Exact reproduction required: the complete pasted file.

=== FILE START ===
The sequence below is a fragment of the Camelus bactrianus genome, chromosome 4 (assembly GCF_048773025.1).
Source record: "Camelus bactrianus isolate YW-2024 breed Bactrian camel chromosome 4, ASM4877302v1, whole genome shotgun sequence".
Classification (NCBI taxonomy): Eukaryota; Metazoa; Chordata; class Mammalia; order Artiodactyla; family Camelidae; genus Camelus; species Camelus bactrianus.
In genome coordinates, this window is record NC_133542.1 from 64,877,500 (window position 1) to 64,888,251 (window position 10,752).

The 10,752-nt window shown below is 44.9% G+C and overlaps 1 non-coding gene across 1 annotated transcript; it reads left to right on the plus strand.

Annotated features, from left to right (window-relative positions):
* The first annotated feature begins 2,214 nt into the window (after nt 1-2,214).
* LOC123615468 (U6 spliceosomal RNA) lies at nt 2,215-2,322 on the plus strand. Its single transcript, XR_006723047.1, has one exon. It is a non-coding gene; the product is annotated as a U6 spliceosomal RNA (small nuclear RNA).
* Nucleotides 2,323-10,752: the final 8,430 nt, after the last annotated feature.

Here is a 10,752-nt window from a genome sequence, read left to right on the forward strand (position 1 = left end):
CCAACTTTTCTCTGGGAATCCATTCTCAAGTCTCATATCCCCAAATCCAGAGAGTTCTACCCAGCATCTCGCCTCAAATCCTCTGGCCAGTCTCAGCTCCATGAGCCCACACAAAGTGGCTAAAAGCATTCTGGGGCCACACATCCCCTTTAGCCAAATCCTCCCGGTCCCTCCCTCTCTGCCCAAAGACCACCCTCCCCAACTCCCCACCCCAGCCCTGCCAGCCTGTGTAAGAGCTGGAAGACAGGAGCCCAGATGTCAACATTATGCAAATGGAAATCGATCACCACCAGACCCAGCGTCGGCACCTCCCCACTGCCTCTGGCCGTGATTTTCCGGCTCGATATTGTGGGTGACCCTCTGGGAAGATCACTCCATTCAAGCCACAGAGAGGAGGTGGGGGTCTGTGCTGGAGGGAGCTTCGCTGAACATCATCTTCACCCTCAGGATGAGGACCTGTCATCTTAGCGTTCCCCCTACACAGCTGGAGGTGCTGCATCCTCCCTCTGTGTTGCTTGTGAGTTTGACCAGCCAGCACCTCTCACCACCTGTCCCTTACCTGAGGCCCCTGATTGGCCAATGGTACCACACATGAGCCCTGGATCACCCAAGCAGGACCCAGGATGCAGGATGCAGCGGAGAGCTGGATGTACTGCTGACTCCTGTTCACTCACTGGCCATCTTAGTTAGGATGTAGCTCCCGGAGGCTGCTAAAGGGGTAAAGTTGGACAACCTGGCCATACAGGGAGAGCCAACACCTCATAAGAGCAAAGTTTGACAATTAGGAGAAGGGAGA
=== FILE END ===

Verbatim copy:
The sequence below is a fragment of the Camelus bactrianus genome, chromosome 4 (assembly GCF_048773025.1).
Source record: "Camelus bactrianus isolate YW-2024 breed Bactrian camel chromosome 4, ASM4877302v1, whole genome shotgun sequence".
Classification (NCBI taxonomy): Eukaryota; Metazoa; Chordata; class Mammalia; order Artiodactyla; family Camelidae; genus Camelus; species Camelus bactrianus.
In genome coordinates, this window is record NC_133542.1 from 64,877,500 (window position 1) to 64,888,251 (window position 10,752).

The 10,752-nt window shown below is 44.9% G+C and overlaps 1 non-coding gene across 1 annotated transcript; it reads left to right on the plus strand.

Annotated features, from left to right (window-relative positions):
* The first annotated feature begins 2,214 nt into the window (after nt 1-2,214).
* LOC123615468 (U6 spliceosomal RNA) lies at nt 2,215-2,322 on the plus strand. Its single transcript, XR_006723047.1, has one exon. It is a non-coding gene; the product is annotated as a U6 spliceosomal RNA (small nuclear RNA).
* Nucleotides 2,323-10,752: the final 8,430 nt, after the last annotated feature.

Here is a 10,752-nt window from a genome sequence, read left to right on the forward strand (position 1 = left end):
CCAACTTTTCTCTGGGAATCCATTCTCAAGTCTCATATCCCCAAATCCAGAGAGTTCTACCCAGCATCTCGCCTCAAATCCTCTGGCCAGTCTCAGCTCCATGAGCCCACACAAAGTGGCTAAAAGCATTCTGGGGCCACACATCCCCTTTAGCCAAATCCTCCCGGTCCCTCCCTCTCTGCCCAAAGACCACCCTCCCCAACTCCCCACCCCAGCCCTGCCAGCCTGTGTAAGAGCTGGAAGACAGGAGCCCAGATGTCAACATTATGCAAATGGAAATCGATCACCACCAGACCCAGCGTCGGCACCTCCCCACTGCCTCTGGCCGTGATTTTCCGGCTCGATATTGTGGGTGACCCTCTGGGAAGATCACTCCATTCAAGCCACAGAGAGGAGGTGGGGGTCTGTGCTGGAGGGAGCTTCGCTGAACATCATCTTCACCCTCAGGATGAGGACCTGTCATCTTAGCGTTCCCCCTACACAGCTGGAGGTGCTGCATCCTCCCTCTGTGTTGCTTGTGAGTTTGACCAGCCAGCACCTCTCACCACCTGTCCCTTACCTGAGGCCCCTGATTGGCCAATGGTACCACACATGAGCCCTGGATCACCCAAGCAGGACCCAGGATGCAGGATGCAGCGGAGAGCTGGATGTACTGCTGACTCCTGTTCACTCACTGGCCATCTTAGTTAGGATGTAGCTCCCGGAGGCTGCTAAAGGGGTAAAGTTGGACAACCTGGCCATACAGGGAGAGCCAACACCTCATAAGAGCAAAGTTTGACAATTAGGAGAAGGGAGA